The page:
Complementing the Loafers' interpretations for arrangements is the consistent solo singing. It's So Hard To Say Goodbye To Yesterday exemplifies this. Whenever I hear most covers of this R&B classic, it's nearly impossible to divorce my heart, brain, and ears from the essential Boyz II Men version that defines the song for me. What makes this version successful is that the soloist claims ownership over the verses, passing on attempts at exact riff for riff, note for note imitation and making his own decisions stylistically. It isn't quite a knockout "5", but the energy and conviction still sell it for me.

After the Rain isn't the quintessential mixed bag of pop bangers, and that really plays well to its advantages. If you're interested in a project that you can play without too much skipping around, this might be worth a shot. Some personal picks include: Chandelier, Let it Go, Walk, I Can't Make You Love Me, and It's So Hard To Say Goodbye To Yesterday.


Tuning / Blend 5
Energy / Intensity 4
Innovation / Creativity 5
Soloists 4
Sound / Production 5
Repeat Listenability 4
Tracks
1 Hideaway 4
2 Chandelier 5
3 Let it Go 4
4 Love Me Like You 5
5 Say You Love Me 5
6 Walk 4
7 1,000 Sundowns 5
8 The One That Got Away 4
9 I Can't Make You Love Me 5
10 Sedated 4
11 It's So Hard To Say Goodbye To Yesterday 4

Three years. It's been three years since the last time the Penny Loafers stepped into the studio to produce In the Morning. That's an almost dangerous amount of time away. They said it themselves, "Much has changed in the three years that the Loafers spent away from recording." My biggest fear about groups that spend so much time away from the studio is that nothing is learned between recordings. With no consistent group members, the same mistakes can be made again. After the Rain is different than its prececessor. This album has a mark of experience that was not there before. There are some moments that still fall short, but there are moments that shimmer. While there are still problems that need work, the Penny Loafers have learned from the past and created an album with some very strong appeal.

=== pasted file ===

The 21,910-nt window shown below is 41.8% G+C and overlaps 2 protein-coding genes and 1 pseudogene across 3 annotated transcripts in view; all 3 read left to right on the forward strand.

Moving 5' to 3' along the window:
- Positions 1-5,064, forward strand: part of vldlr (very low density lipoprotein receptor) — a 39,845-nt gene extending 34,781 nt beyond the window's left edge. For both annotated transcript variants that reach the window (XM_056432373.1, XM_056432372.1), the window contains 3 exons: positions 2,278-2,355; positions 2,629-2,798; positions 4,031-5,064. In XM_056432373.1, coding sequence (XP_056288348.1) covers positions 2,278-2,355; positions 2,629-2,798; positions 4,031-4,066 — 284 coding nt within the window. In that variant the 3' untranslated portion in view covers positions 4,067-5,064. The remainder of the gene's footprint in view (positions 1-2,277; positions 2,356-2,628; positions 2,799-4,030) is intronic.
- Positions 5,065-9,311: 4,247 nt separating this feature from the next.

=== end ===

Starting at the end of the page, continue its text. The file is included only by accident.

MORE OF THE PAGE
The biggest problem on After the Rain is that some of these songs don't have a musical climax. There should be a moment in every number where all of the emotions come to a point. This moment is generally well-defined in ballads, but there should be a climax in every song. While there are some musical climaxes within this album, a dangerously large number of tracks just never hit that musical precipice. The stomp-claps and the chorus directly after in Say You Love Me are examples of this type of climax. Leland Chamlin has so much emotion in her voice, and this musical climax just adds the final emotional longing. Conversely, the moment where the climax should be in Hideaway was replaced by a quote of an entirely new song. While the quote is appreciated, it saps a lot of the momentum in the momentary confusion to the listener. It is important for the group to know where to place the precipice. Without that moment, songs will always appear to me as dull and monochromatic, while they still may have all the potential to be vibrant and colorful.

There are gold stars to hand out for this album, and they belong to the arrangers. The arranging on After the Rain is just stellar. Sean Naylor has a really cool way with quotes. In three of his four arrangements (Hideaway, Love Me Like You, and 1,000 Sundowns), there are large musical quotes from songs popular now and from the past. Naylor's quotes give little snippets of another world, such as tying themes of rising up in the Beatles' song Blackbird within the tragic story of love lost in 1,000 Sundowns. The other main arranger for this album, Sarah Lindstedt, wrote or was involved with six tracks that masterfully use a number of really cool chords. Chandelier gives a new spin on Sia's original, creating an eerie power ballad from the original party anthem. It's equal parts dark and empowering, and I love it. The arrangements set the backdrop for the soloist to tell their story. Naylor and Lindstedt allow the soloists to tell their stories without overpowering them and help to accent the important moments. It's a very difficult task, and the arrangers do it beautifully.

There's a lot to love on this album. Little changes would make this album absolutely stellar, but After the Rain is nothing to shake a stick at. My only hope is that the group doesn't let another three years go by before entering the studio again. The Penny Loafers are on the verge of a breakthrough, and I want the members on this album to be there when it happens; perhaps it's me being greedy, but I want their experience this time to shape the next studio recording. Continuity of experience could create that high-level product the Penny Loafers have shown they have the ability to create.